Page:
Our lives are greatly dependent on other people around us. As the holiday seasons approach, many of us are reminded that there are so many people whom we care about and who care about us. For some people, this time of the year may remind them of the loved ones who might no longer be around them. We are highly social animals, and we cannot escape this fact. Sociality creates, defines, and drives who we are.

Many scientists agree that the complexity of social environments was one of the key factors that actively steered primate brain evolution. This is of course supported by a seminal hypothesis known as the social brain hypothesis by Robin Dunbar. This hypothesis was primarily generated by the observations that there is a strong positive correlation between the brain size and the social group size across different primates (monkeys, apes, and humans). In a nutshell, larger the social group size became, the bigger the brain size became. It’s definitely not a stretch to state that social processing is one of the very most important functions carried out by our brains (especially in the parts of our brain called neocortex).kids playing

Animals that live in social groups are indeed very sensitive to information about other individuals in their societies. Processing social information can take many forms. Just to give some everyday examples, we constantly pay attention to what other people think of us, and vice versa. We are also very aware of things happening to others. We often feel happy, sad, angry, or jealous when we learn about others. Basically, it’s up to our brain to parse out the information about self and others in order to influence our future actions. Not surprisingly, this process is powerfully shaped by emotional feelings generated by different social information.

Neuroscientists are now hoping to unlock the mystery behind the “social brain”. This is a daunting task especially since social processing, by nature, is a product of numerous associations among sensory/motor, cognitive, and emotional processes. One of the big questions that many neuroscientists are asking is whether there are dedicated brain circuits for social processing. The alternative is that the neural circuits already being used for non-social processing also handle social functions. The answer still remains elusive, but the experiments asking questions about the social brain are becoming more sophisticated and more rigorous (which is exciting). We recently discussed how preexisting brain areas for carrying out non-social functions might have been repurposed and extended to serve social functions in primates. It remains to be seen whether some parts of the brain are newly expanded to accommodate exclusively social functions.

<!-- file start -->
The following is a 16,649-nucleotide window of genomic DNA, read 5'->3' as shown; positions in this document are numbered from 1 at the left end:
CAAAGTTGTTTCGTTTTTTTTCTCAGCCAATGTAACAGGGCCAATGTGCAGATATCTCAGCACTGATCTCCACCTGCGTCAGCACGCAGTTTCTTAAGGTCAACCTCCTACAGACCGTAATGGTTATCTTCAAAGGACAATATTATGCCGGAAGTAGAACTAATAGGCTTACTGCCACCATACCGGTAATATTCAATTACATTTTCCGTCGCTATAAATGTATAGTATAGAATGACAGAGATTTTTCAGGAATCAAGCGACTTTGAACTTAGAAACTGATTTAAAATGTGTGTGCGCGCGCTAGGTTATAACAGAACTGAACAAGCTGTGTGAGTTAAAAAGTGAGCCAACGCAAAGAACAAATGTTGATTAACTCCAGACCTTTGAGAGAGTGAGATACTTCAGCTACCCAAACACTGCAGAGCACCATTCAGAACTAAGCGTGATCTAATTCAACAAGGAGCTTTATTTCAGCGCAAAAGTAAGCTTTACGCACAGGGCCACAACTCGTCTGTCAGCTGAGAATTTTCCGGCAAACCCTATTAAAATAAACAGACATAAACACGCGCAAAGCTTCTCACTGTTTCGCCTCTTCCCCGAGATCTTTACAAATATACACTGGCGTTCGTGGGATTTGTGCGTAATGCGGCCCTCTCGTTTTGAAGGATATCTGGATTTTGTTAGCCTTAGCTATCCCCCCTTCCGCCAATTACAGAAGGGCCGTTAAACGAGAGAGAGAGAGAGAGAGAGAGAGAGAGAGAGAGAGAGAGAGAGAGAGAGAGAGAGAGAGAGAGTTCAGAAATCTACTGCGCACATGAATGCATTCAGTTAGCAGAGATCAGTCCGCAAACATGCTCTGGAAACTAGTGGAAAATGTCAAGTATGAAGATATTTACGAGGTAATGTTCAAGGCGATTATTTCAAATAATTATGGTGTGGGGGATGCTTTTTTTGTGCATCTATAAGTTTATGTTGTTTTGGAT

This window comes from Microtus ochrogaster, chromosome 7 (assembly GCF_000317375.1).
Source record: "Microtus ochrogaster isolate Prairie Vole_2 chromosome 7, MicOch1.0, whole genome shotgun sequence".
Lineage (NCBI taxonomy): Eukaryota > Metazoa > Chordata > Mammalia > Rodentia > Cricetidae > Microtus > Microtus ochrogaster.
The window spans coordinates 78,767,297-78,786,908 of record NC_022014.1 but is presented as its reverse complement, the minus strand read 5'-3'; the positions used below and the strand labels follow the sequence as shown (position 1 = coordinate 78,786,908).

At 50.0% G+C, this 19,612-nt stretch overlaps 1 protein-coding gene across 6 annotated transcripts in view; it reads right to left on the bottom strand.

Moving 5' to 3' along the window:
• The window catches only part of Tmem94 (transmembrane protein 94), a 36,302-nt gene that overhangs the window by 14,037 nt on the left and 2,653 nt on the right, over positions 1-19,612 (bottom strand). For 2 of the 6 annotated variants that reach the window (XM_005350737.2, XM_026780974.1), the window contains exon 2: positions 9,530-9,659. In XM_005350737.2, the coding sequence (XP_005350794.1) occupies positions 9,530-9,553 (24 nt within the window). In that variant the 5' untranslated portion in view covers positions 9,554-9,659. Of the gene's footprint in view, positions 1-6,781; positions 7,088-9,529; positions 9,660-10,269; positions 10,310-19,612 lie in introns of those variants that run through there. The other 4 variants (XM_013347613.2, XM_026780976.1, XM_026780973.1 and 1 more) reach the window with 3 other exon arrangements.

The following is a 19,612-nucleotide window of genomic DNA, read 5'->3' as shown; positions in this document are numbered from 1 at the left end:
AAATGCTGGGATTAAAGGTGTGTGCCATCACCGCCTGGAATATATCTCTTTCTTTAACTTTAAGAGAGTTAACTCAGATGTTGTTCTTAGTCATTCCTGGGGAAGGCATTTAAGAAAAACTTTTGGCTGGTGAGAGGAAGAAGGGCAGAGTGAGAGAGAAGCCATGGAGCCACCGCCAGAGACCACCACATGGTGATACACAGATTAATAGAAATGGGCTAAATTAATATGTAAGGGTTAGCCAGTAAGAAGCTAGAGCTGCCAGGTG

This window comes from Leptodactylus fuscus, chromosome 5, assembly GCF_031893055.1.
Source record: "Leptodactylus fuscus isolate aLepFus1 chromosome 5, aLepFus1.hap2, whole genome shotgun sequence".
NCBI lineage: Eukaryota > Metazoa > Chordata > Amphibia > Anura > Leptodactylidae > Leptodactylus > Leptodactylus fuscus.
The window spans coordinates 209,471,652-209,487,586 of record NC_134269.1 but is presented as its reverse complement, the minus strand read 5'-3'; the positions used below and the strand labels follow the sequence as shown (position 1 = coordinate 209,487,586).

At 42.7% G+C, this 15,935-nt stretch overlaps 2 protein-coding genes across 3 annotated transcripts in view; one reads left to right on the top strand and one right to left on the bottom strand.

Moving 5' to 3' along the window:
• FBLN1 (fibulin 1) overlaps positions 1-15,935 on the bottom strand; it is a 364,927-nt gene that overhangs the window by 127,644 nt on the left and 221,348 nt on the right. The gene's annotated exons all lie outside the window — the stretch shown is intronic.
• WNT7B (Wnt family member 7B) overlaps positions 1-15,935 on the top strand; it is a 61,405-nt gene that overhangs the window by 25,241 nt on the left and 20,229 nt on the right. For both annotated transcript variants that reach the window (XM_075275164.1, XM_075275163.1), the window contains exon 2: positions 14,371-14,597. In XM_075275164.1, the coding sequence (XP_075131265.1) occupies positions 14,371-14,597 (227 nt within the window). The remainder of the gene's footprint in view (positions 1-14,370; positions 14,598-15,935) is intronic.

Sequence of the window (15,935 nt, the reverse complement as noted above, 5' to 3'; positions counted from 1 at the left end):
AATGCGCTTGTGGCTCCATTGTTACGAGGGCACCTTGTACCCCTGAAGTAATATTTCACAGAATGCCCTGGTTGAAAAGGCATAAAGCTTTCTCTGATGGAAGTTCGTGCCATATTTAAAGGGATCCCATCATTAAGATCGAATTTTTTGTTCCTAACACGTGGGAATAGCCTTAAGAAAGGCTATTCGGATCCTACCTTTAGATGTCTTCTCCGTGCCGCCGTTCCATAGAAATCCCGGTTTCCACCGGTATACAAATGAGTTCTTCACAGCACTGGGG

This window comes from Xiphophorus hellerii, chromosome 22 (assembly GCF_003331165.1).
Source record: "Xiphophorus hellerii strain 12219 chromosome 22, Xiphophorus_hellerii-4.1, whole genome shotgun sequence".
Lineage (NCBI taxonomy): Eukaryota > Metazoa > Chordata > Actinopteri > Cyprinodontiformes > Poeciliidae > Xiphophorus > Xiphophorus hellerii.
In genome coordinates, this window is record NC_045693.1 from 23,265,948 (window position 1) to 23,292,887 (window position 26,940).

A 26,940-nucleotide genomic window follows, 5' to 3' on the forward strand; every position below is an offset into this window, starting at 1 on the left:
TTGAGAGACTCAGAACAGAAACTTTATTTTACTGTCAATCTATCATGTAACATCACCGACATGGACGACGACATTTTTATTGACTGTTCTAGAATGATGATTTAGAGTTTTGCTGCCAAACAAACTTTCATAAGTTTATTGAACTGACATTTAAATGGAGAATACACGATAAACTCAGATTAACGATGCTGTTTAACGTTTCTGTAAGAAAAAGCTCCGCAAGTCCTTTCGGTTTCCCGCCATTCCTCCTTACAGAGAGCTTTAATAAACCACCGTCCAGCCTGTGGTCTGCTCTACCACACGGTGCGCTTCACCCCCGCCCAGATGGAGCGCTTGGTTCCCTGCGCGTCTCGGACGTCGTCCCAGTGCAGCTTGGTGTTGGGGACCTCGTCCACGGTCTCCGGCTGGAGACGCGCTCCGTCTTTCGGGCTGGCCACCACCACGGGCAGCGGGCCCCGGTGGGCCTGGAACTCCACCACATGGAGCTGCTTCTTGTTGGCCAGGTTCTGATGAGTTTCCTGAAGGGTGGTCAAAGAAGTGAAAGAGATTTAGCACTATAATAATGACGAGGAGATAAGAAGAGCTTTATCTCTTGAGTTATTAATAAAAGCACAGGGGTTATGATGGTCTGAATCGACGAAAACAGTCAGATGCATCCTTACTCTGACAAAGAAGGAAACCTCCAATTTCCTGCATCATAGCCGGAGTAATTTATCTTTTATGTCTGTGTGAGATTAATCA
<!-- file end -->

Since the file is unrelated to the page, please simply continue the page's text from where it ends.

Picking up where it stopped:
Let’s return to how the brain might process the information about others. In a recent study, we tested how the neurons in the brain that carry the information about one’s rewards (e.g., getting money, delicious food, etc.) respond when another individual is rewarded. In a task where monkeys got to choose whether they shared a reward with another monkey, we found that different parts of the prefrontal cortex (an area of the brain that is highly developed in humans and other primates) signal juice rewards received by an actor monkey and a recipient monkey in distinctive manners. Some neurons only care about one’s own reward outcome, but there are also other types of neurons that track the reward outcome of another individual either exclusively or in conjunction with one’s reward outcome. In another recent study, Matt Roesch and colleagues found that when a rat observes the rewarding event of another rat, dopamine is released in a brain region important for reinforcement learning. One important conclusion to be made from these and other recent studies (e.g., a, b, c) is that the brain structures that typically process one’s own information also signal the information of other individuals either by the same neurons or distinct “other” types of neurons.

The field investigating the mystery behind the social brain is rapidly growing. It would be fascinating to know more about how internal states, such as those regulated by emotion, control the way by which social information is computed. The success of our adventures into the social brain will critically depend on collective efforts by scientists who study human participants and non-human animals so that we can discover the complexities behind human social cognition as well as concurrently discover fundamental neuronal mechanisms in animal models. New exciting knowledge awaits us.

 photo credit: